The latest Launceston rally concerning COVID-19 vaccinations occurred in Civic Square on Saturday. The rally coincided with 30 other rallies at cities across Australia.
At its peak it appeared several hundred were in attendance. One speaker noted that the crowd was "less than last time".
Exact attendance figures aren't yet available but are being calculated by the event organisers based on the total number of single-coin donations collected as attendees began gathering around noon.
Those in attendance ranged broadly in age and included several families.
The rally centred around the use of COVID-19 vaccines in children but speakers also noted an aversion to vaccine mandates and a fear of governmental overreach. The Australian Department of Health maintains that COVID-19 vaccinations are safe and save lives.
A show-of-hands poll suggested that many of the attendees had travelled into Launceston to be at the rally.
Stalls set up at the rally included a group of UTAS staff and students opposing vaccine mandates, as well as a craft table that allowed children to draw around their hands. These drawings were then made into banners reading "Hands off our children".
Two men carried "Free Assange" signs. One woman carried a "Free Hugs" sign.
Around a dozen flags were on display, including several Australian and Australian Aboriginal flags. The most common flag was the Red Ensign, which is often used as a merchant flag but has been re-appropriated in recent years to imply support for the Australian nation but dissatisfaction with the federal government. Many flags were inverted to denote "a nation in distress".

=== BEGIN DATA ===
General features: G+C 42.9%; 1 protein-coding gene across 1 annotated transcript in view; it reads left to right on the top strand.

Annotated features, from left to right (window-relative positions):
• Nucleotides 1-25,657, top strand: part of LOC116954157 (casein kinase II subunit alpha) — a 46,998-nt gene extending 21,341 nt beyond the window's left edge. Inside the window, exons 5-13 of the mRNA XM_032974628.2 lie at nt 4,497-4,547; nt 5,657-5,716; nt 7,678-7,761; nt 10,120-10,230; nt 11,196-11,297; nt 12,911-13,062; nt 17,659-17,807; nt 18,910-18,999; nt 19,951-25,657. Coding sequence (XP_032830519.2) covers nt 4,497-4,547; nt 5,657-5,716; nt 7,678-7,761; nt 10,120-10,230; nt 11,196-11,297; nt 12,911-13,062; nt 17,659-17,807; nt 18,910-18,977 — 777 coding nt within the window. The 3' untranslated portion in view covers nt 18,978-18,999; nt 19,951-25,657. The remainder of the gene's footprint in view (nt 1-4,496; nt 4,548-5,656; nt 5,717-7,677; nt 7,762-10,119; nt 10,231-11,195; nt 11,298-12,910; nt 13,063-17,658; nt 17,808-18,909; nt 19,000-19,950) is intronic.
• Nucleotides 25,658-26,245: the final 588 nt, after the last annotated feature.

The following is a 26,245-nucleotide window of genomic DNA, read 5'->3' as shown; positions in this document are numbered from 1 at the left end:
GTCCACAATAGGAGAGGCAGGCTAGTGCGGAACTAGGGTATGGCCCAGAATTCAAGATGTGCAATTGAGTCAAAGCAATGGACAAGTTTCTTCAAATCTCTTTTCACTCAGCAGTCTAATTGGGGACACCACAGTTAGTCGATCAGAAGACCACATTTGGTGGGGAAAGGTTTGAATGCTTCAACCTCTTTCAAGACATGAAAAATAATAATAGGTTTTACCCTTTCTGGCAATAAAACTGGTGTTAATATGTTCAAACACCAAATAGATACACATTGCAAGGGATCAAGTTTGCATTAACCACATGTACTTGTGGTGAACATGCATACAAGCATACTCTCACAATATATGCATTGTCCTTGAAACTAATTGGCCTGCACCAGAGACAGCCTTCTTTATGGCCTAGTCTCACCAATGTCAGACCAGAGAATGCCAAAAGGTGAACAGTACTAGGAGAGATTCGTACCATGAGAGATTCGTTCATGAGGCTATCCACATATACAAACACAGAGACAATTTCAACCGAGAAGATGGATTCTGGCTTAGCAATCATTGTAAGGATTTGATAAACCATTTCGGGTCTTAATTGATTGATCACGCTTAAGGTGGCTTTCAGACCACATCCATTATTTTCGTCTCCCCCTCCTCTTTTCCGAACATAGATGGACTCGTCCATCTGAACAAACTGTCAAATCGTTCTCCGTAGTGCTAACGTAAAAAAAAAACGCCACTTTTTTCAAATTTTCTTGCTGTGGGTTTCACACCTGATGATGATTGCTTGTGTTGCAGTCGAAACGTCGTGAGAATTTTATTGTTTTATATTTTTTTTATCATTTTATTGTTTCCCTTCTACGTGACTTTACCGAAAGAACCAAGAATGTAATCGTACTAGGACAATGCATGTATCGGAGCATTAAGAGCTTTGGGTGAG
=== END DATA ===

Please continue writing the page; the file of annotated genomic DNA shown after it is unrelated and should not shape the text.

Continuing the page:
One banner, set behind the speakers' stage, supported the use of Ivermectin as an alternative to the COVID-19 vaccine. The use of Ivermectin to treat COVID-19 is strongly discouraged by the National COVID Clinical Evidence Taskforce, the World Health Organisation and the US Food and Drug Administration.
The first speaker began with a Welcome to Country and a Christian prayer. Following speakers included a teacher, a nurse and a 16-year-old girl who claimed to have ongoing debilitating side-effects from the vaccine.
No medical professional has publicly confirmed the girl or her parent's claims.
Another speaker used his slot to sell "No Trespassing" signs that could reportedly "stop any government". Children were then gathered on stage to sing "We are Australia", after which the rally began a march around the Launceston CBD. Following the march other speakers stepped forward, including former doctor Stephen Hindley.
"This is not the time for open defiance. This is the time to put on a mask, blend in and sabotage," he said.
By 2pm, attendance numbers had dropped significantly and the crowd had moved into the shade to avoid the sun.
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